Rima Fakih who recently won the Miss USA pageant is from Michigan where there is a sizable Arab-American population. Still her win caught a lot of people by surprise, and was followed by the usual thoughtless and bigoted comments.
The Lebanese-American, 'liberal Muslim' has a Q&A on the blog Patheos. As the faith & Reason blog on USA Today notes, she reveals "that she is -- surprise surprise -- pretty much like most 24-year-olds on the spiritual front."
For many Americans, yours is a very complicated identity, given the associations many Americans have regarding Arabs, Muslims, and Middle Easterners. Do you intend to use your platform as Miss USA to educate Americans about Arabs and Muslims?
Well, I'd like to say it's where we came from, to correct that comment. I believe that religion doesn't define me and it does not define my family. We have an abundance of faiths, and we respect all religions. Yes, we're a Muslim family, but we're also very cultured and we have a mixture of different religions. For example, my brother-in-law is Catholic, and my sister converted and my nephews are baptized. I have an uncle who just graduated and currently he's a priest. He's going to be transferred from Ohio to New York shortly, so I can't wait to see him and my cousins. As you can see, we have a very wide range of family. I even have two cousins here in New York City who are Jewish. As you can see, my family is just an amazing melting pot of wonderful religions and faiths.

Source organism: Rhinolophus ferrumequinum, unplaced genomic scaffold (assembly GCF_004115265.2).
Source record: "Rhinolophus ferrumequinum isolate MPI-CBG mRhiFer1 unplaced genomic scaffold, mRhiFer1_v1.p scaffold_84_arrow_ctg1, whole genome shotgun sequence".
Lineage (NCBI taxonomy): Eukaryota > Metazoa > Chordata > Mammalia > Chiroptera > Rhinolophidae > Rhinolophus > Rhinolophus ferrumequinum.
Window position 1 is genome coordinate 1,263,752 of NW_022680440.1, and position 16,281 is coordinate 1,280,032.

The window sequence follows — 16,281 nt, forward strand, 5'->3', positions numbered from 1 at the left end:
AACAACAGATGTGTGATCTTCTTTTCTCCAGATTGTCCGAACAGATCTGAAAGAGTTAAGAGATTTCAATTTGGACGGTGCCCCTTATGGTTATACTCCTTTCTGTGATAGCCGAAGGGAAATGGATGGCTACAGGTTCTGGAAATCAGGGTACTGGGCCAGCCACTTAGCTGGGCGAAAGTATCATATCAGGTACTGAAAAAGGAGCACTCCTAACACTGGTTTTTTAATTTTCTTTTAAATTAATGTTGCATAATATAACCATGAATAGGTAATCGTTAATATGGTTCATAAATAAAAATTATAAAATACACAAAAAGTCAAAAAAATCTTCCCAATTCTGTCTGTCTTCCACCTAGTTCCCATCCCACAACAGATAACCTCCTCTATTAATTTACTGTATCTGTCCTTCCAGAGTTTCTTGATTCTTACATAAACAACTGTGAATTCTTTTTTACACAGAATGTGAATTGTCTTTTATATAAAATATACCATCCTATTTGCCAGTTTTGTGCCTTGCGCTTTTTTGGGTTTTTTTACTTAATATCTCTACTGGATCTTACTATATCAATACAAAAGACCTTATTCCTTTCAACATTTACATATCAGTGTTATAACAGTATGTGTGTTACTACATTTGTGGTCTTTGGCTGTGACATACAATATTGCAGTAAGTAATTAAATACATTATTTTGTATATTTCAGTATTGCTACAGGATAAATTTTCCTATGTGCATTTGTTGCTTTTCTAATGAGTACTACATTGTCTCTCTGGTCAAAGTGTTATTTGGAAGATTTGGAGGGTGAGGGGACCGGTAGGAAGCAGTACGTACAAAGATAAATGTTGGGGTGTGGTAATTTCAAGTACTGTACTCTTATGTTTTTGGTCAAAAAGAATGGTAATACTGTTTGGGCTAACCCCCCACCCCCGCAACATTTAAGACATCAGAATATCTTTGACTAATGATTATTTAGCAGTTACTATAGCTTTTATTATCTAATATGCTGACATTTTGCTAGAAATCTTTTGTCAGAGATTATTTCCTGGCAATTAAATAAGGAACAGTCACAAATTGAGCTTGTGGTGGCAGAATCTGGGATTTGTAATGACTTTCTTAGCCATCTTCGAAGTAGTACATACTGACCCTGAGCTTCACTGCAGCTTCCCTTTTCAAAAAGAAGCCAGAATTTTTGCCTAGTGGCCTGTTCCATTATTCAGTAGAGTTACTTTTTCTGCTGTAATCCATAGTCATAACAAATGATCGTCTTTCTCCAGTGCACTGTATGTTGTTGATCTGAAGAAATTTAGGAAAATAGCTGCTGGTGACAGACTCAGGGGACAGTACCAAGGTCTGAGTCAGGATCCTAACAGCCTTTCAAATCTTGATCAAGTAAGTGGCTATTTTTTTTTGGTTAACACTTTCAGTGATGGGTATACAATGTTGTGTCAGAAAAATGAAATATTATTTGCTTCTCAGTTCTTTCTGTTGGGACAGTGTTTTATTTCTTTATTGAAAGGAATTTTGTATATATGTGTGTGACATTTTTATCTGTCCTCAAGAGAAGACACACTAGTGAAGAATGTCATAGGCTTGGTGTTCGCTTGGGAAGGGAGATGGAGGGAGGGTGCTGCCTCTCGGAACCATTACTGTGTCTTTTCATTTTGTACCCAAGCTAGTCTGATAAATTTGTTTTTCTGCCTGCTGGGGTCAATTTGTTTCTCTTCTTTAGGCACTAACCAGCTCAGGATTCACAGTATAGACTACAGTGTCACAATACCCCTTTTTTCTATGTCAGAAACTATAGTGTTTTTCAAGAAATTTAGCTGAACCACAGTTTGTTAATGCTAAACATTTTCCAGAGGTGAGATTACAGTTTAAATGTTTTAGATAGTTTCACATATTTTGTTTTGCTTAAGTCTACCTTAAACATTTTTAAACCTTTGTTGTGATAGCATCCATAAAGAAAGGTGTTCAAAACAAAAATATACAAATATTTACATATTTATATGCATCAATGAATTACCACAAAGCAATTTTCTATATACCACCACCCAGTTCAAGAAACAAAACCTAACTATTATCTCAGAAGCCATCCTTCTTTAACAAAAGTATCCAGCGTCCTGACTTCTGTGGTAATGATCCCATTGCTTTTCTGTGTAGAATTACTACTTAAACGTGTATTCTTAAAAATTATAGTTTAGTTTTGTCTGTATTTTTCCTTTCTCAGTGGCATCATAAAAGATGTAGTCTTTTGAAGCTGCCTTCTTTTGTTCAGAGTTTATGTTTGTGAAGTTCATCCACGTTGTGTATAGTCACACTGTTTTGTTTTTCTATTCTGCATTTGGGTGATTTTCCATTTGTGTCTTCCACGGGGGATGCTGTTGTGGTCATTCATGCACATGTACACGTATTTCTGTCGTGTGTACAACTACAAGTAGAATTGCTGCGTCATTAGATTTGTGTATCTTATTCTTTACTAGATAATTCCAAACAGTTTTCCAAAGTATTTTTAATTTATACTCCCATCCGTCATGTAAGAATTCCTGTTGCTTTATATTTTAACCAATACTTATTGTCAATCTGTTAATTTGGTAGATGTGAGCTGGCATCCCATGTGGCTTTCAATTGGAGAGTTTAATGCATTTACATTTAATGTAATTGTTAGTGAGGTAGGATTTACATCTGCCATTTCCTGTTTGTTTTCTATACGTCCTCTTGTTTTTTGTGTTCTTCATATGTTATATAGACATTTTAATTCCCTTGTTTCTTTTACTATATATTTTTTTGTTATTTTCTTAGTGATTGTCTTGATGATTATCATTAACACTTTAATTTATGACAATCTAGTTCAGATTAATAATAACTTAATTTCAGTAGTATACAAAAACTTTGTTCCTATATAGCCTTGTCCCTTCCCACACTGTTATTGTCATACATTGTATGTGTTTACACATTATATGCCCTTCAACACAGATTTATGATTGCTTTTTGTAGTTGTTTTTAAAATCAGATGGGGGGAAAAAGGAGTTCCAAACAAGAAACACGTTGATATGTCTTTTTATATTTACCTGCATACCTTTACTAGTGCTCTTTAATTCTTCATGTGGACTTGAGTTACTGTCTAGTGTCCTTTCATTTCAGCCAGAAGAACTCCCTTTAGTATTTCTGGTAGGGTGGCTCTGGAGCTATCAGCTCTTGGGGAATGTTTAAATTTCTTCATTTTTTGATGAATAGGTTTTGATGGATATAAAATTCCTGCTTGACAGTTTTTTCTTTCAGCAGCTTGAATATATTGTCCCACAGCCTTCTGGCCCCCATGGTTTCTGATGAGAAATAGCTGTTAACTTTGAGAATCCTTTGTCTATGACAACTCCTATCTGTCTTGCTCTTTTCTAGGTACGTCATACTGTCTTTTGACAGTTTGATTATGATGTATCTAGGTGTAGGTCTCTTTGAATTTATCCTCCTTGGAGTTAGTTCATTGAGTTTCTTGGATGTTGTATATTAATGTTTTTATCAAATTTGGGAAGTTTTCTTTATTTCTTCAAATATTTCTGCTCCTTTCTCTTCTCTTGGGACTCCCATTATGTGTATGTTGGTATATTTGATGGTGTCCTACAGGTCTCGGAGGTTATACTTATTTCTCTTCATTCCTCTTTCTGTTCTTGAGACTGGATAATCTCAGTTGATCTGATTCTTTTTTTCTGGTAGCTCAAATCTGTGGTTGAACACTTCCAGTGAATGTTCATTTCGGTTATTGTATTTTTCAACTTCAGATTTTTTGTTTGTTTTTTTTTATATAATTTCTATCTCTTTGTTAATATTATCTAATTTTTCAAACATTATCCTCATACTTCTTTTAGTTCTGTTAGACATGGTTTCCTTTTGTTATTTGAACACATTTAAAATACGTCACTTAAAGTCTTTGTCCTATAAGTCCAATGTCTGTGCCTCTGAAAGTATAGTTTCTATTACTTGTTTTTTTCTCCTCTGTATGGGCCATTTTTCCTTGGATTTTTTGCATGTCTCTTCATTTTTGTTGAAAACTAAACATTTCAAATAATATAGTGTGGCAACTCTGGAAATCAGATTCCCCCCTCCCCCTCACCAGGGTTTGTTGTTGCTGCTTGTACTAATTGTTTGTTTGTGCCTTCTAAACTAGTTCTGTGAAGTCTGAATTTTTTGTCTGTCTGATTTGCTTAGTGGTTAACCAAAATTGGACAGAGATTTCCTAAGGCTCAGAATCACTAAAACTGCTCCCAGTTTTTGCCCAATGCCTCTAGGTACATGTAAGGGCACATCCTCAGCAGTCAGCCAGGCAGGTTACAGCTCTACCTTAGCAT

. . .
Many press reports have highlighted the fact that you and your extended family celebrate both Muslim and Christian holidays, that a Quran and a Bible sit side by side in the family home in Lebanon. Can you tell me more about that? What is Christmas like in the Fakih family?
Who said that?
The quote about the Quran and the Bible?
The statement was made in a Foreign Policy article.
Like I said, my family is a multi-religious family. We have different religions. Yes, I'm Muslim, but we do celebrate Easter, we celebrate Christmas, and we celebrate Ramadan as well. So therefore, my point is, we're Muslim but we're respectful and we acknowledge the Christian faith. (I did go to a Catholic high school.)
But I'm Miss USA, I'm not Miss Religion USA.